August 2021
 Dark Sky Happenings
The Great Square of Pegasus by David Porter

The Summer Triangle may be the most famous seasonal star pattern, but during early August evenings another geometrically-themed asterism rises: the Great Square of Pegasus. August evenings are an excellent time to look for the Great Square, as it will be rising in the east after sunset. If not obvious at first, wait for this star pattern to rise a bit above the murky air, and remember that depending on your point of view, it may appear more like a diamond than a square. Look for it below the Summer Triangle, or to the southeast of nearby Cassiopeia at this time. As the Great Square rises in prominence during autumn evenings, it becomes a handy guidepost to finding more constellations, including some of the dimmer members of the Zodiac: Aries, Pisces, Aquarius, and Capricornus. Like the Summer Triangle, the Great Square of Pegasus is also huge, but Pegasus itself is even larger; out of the 88 constellations, Pegasus is 7th in size, and feels larger as the stars in its neighboring constellations are much dimmer.

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There are many notable deep-sky objects found within the stars of Pegasus - ranging from easily spotted to expert level targets - making it a great constellation to revisit as your observing skills improve. Notable objects include the densely-packed stars of globular cluster M15, a great first target. Pegasus has quite a storied history in the field of exoplanet research: 51 Pegasi was the first Sun-like star discovered to be host to a planet outside our solar system, now officially named Dimidiam.

While observing Pegasus and its surroundings, keep your eyes relaxed and ready to catch some Perseids, too! August 2021 promises an excellent showing of this annual meteor shower. The crescent Moon sets early on the evening of the shower’s peak on August 11-12, but you can spot stray Perseids most of the month. If you trace the path of these meteors, you’ll find they originate from one point in Perseus - their radiant. Giant planets Jupiter and Saturn will be up all evening as well. Look south - they easily stand out as the brightest objects in the faint constellations Aquarius and Capricornus.

Sunrise & Sunset Times

(The time of sunrise and sunset assumes a flat horizon. Actual time may vary depending upon the landscape.)

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Aug 8 - New Moon at 7:50 am
Aug 15 - First Quarter at 9:19 am
Aug 22 - Full Moon at 6:01 am

Saturn - Incomprehensible Beauty of the Heavens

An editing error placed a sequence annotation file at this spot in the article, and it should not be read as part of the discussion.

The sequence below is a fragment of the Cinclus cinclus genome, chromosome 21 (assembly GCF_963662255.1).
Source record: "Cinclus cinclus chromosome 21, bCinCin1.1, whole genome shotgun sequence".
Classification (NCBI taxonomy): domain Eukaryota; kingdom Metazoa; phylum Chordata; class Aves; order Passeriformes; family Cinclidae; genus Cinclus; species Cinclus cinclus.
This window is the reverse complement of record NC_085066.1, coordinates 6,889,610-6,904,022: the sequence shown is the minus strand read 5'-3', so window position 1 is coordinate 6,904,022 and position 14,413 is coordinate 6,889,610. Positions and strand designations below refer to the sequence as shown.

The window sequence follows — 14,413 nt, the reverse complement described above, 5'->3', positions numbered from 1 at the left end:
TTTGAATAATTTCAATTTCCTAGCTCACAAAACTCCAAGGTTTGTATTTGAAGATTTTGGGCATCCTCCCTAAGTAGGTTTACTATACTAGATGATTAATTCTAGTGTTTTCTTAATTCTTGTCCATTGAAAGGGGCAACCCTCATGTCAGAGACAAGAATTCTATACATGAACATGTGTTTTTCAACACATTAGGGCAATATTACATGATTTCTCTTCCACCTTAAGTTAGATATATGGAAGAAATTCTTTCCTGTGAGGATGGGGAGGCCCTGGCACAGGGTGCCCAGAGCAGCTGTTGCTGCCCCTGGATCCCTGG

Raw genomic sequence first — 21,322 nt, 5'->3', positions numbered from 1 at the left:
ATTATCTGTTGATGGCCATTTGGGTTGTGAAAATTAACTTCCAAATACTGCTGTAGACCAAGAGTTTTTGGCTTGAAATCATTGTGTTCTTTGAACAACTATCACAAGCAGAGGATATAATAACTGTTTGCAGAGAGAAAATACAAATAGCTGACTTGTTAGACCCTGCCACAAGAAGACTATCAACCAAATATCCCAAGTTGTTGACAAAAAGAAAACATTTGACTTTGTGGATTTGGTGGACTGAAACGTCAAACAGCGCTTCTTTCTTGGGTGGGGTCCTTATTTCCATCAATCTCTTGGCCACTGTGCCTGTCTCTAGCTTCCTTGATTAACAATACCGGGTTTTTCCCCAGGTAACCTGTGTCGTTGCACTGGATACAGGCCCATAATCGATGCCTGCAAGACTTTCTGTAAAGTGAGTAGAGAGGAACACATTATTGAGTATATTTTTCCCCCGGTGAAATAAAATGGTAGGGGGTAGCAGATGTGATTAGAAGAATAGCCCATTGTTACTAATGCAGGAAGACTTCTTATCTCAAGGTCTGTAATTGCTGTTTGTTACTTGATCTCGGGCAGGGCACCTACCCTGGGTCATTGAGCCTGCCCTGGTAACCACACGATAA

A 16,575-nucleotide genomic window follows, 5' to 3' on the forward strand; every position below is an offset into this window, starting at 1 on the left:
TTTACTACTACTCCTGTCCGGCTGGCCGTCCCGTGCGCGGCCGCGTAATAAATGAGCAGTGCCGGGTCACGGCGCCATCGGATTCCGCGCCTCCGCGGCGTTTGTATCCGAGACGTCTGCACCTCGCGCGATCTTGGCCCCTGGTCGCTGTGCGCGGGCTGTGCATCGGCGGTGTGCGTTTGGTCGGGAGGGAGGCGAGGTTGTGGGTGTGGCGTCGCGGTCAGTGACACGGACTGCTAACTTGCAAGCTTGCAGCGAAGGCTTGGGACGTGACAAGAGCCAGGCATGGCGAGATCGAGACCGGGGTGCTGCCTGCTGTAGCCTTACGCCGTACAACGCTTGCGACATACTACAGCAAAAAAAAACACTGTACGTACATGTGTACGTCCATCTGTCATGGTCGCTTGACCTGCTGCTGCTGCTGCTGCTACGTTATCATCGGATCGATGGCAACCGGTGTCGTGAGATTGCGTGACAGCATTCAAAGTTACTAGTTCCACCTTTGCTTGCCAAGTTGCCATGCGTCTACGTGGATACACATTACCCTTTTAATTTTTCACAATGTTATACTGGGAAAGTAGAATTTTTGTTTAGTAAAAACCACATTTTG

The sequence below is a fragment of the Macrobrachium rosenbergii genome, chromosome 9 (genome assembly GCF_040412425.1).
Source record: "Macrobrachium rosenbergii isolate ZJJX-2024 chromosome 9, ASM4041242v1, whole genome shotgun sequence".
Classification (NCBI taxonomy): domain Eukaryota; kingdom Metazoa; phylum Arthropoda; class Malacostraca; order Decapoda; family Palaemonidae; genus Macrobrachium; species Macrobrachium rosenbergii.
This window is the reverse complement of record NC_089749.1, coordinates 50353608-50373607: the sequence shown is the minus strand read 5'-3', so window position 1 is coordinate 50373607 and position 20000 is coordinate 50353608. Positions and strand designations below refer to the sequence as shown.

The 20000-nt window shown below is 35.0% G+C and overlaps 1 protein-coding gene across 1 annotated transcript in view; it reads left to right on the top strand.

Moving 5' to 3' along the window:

by Spencer Stokes

Space, the unfathomable vast expanse of everything beyond the earth’s atmosphere, is full of objects beyond mankind’s understanding. Galaxies composed of hundreds of millions of stars, immense clouds of energized gases, and stars that are thousands of times the size of our sun are just a few of the sights that await astronomers who gaze through telescopes. Though perhaps, the most amazing view that can be had with a telescope is of a neighbor. Saturn, one of the most incredible planets in the solar system, is now visible at a reasonable hour of night. Viewed with high powered telescopes the full grandeur of Saturn is revealed, banded rings adorn the yellowish planet in a sight that will never be forgotten.

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Saturn is a fascinating planet with many aspects that make it entirely unique. Of course, the most unique attribute of the planet is its massive rings of rust and debris that encircle the planet. These rings extend approximately seventy-five thousand miles out from the planet’s equator and are roughly 66 feet in thickness. One hypothesis regarding the rings is that they are the remnants of a destroyed moon. Saturn has many moons, over 82 known moons orbit the massive gas giant. The largest moon, Titan, is the most interesting. It has a thick atmosphere of nitrogen and is the only object in the solar system, besides earth, to have liquid states of matter on its surface. These are some of the amazing attributes of Saturn that make it one of the most unique planets.

Luckily Saturn is a relatively easy object to find in the night sky. In the month of August look towards the southeastern sky and notice a point of light slightly brighter than the stars surrounding it. Congratulations, you’ve found Saturn! Even small binoculars will allow you to see the planet and its largest moon, Titan. Larger binoculars will show a slight football shape to the planet and small telescopes will reveal the rings of Saturn.

Dead Horse Point is located nine miles north of Moab on US 191, and 23 miles southwest on SR313 (32 miles total.) The visitor center is open from 9 a.m. to 5 p.m. daily. Closed Thanksgiving, Christmas Day, and New Year’s Day. Park admission is $20 per vehicle and is valid for three days.

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